That isn’t the worst fall-back plan. Landry, in his fourth playoffs, represents one of Golden State’s most experienced players.
“I’m not David Lee. I’m not an All-star. I don’t average 20 points and I don’t average 12 rebounds per game. But I can pick up some of the weight that was lost.”
Landry proved to be a coup for Warriors management. General manager Bob Myers pulled off the improbable signing late in the summer, inking Landry to a two-year deal worth $8 million (with a player option for next season). But Landry can etch himself and Myers into Warriors’ lore with a big performance in place of Lee.
Such is even more likely if Landry gets back to the inside game that helped lead the Warriors into the playoffs.
The sixth-year forward became a fan favorite with his productive inside game, which Golden State fans hadn’t seen in years. But somewhere along the line, Landry gradually shifted into a jump shooter. On the radar of defenses, Landry’s been facing traps and thwarted by longer defenders.
The result has been a lot of midrange jumpers.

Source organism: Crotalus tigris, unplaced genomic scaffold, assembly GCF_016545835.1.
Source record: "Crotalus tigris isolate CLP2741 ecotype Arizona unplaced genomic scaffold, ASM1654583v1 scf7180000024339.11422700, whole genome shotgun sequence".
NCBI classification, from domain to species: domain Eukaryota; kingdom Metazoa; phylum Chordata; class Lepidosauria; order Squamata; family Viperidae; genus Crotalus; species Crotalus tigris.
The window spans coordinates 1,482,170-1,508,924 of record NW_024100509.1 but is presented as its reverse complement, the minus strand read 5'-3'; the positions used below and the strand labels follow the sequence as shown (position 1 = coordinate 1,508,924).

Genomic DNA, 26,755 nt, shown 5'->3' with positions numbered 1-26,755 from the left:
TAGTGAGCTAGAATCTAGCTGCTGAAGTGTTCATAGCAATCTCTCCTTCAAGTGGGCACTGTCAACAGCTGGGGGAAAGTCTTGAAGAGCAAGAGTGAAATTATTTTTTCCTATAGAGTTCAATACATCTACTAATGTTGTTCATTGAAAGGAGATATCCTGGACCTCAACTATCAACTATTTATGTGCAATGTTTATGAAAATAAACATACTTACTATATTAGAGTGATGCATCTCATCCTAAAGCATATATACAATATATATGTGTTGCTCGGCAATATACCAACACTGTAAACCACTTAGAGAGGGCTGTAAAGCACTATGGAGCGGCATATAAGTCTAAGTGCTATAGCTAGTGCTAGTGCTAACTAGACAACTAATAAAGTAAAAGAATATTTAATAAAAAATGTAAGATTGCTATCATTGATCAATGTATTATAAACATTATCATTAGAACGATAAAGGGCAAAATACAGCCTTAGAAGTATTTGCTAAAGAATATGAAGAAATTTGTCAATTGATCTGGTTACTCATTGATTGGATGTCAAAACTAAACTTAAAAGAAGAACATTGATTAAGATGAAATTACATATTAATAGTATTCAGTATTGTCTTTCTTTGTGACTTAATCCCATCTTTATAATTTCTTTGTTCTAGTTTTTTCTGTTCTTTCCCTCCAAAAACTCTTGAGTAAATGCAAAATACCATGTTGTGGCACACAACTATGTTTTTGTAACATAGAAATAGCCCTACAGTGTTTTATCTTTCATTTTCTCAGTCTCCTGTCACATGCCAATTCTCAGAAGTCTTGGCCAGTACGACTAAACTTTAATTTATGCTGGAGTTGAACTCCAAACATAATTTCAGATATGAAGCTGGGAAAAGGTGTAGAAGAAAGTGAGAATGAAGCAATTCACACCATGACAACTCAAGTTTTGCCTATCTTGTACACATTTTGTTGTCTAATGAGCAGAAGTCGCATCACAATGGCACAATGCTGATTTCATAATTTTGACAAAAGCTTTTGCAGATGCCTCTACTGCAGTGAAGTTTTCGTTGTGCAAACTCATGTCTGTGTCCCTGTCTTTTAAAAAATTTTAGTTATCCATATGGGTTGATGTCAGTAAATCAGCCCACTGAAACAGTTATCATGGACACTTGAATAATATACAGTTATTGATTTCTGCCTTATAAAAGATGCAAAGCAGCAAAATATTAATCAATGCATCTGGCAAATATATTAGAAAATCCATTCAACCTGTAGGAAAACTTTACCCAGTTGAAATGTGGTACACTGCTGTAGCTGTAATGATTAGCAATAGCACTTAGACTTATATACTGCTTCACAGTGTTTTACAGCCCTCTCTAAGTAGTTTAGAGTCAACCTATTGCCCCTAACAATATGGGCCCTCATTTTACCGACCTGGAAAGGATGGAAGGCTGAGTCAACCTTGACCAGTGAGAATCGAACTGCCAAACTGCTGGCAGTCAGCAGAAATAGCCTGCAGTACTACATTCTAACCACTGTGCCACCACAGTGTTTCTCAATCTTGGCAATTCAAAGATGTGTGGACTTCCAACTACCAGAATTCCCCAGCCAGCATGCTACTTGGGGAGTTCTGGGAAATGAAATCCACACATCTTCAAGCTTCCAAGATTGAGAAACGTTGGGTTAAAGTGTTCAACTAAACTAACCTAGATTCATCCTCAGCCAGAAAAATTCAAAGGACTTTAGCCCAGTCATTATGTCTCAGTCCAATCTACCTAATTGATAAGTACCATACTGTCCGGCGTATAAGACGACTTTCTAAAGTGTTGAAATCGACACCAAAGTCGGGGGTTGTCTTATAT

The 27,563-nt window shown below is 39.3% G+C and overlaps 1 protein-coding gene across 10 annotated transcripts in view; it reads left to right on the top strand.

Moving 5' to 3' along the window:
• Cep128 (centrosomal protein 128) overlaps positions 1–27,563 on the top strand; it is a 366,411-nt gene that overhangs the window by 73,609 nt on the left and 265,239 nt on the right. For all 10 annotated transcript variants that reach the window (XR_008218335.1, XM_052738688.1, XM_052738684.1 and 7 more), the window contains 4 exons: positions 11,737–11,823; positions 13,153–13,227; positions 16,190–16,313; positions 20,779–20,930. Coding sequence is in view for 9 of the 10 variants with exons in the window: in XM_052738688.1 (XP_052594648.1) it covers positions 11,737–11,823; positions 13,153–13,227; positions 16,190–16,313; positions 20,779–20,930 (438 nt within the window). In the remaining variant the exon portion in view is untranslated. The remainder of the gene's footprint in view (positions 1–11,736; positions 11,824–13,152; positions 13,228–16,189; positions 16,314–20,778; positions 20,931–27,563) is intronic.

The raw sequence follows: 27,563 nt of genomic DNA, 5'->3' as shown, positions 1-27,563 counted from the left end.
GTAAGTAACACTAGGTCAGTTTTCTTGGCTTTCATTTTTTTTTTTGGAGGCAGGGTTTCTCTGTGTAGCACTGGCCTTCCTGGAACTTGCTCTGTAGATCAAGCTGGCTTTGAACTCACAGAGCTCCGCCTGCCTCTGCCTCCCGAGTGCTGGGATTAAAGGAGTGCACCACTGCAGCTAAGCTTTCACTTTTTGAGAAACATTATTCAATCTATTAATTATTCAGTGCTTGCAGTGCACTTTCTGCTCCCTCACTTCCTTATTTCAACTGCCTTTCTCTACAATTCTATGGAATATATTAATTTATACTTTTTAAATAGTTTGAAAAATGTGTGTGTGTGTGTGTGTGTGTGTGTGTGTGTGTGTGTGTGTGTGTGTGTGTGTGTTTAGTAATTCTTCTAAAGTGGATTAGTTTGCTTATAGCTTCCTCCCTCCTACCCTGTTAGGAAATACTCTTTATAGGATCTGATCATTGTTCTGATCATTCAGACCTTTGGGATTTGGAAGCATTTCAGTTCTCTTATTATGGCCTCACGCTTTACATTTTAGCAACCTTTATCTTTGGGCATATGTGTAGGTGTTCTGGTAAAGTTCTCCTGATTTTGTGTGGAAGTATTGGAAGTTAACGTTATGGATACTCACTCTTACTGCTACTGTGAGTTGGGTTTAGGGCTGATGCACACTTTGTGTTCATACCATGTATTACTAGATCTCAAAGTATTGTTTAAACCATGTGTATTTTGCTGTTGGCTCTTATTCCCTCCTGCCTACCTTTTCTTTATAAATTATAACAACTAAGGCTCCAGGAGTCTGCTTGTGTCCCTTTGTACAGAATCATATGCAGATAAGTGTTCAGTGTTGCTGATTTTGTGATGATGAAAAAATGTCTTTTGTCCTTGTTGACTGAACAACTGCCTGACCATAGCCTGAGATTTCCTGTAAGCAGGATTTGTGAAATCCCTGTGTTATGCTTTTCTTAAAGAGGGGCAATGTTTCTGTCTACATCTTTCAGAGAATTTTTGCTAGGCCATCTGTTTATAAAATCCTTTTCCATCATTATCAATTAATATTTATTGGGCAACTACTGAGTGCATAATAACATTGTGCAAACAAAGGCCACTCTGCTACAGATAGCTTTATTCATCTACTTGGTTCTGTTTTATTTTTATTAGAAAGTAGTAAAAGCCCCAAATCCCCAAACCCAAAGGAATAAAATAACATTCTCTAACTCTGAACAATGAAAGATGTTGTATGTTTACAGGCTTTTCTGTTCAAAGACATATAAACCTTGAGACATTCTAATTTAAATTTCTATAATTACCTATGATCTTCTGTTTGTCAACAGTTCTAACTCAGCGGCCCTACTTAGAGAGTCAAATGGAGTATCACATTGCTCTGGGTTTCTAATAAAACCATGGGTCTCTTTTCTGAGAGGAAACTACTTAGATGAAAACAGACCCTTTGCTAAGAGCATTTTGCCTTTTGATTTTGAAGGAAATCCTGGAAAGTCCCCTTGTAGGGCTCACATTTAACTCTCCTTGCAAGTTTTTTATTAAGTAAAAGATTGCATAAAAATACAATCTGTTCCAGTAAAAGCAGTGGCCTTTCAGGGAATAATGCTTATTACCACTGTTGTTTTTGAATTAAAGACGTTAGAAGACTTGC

‘Teams have put (longer defenders) on him so that’s been the thing he’s been able to get,” coach Mark Jackson said. “And defenders are backing up when he catches the ball, so that’s what they’re giving him. He’s a jump-shooting big man also. He can post up, but one of the main weapons he has is his ability to make that midrange jumper. I’m fine with that.”
But this is the playoffs, where outside shots are harder to make. The Warriors need that other Landry, the low-post guru who gets buckets in the paint.
The first two months of the season, Landry gave the Warriors a dynamic inside presence. He used an array of post moves to get baskets or get to the free throw line.
Over the first 31 games of the regular season, Landry averaged 12.5 points on 52.9 percent shooting. He attempted 143 free throws, usually a sign of him going to work inside.
But in the last 50 games, he’s only taken 130 free throws, part of the reason his production declined to 9.7 points (54.7 percent) between January and February.
By the end of the season, more than 20 percent of Landry’s shots came form 16 feet or deeper.
On the season, Landry made 40.6 percent of his jumpers. On every other type of shot, Landry shot 67.4 percent.
His jumper wasn’t falling in Game 1, missing four his five mid-range shots. But he had some success going inside despite the presence of lengthy athletic center JaVale McGee. Twelve of Landry’s 14 points came from inside the paint.
Landry said he’s been working on his midrange to make defenses pay for leaving him open. But he’s also ready to get inside and make things happen.
“I will just take what the defense gives me,” Landry said. “I’m very comfortable. Been in the league for a while now. It’s nothing new to me.”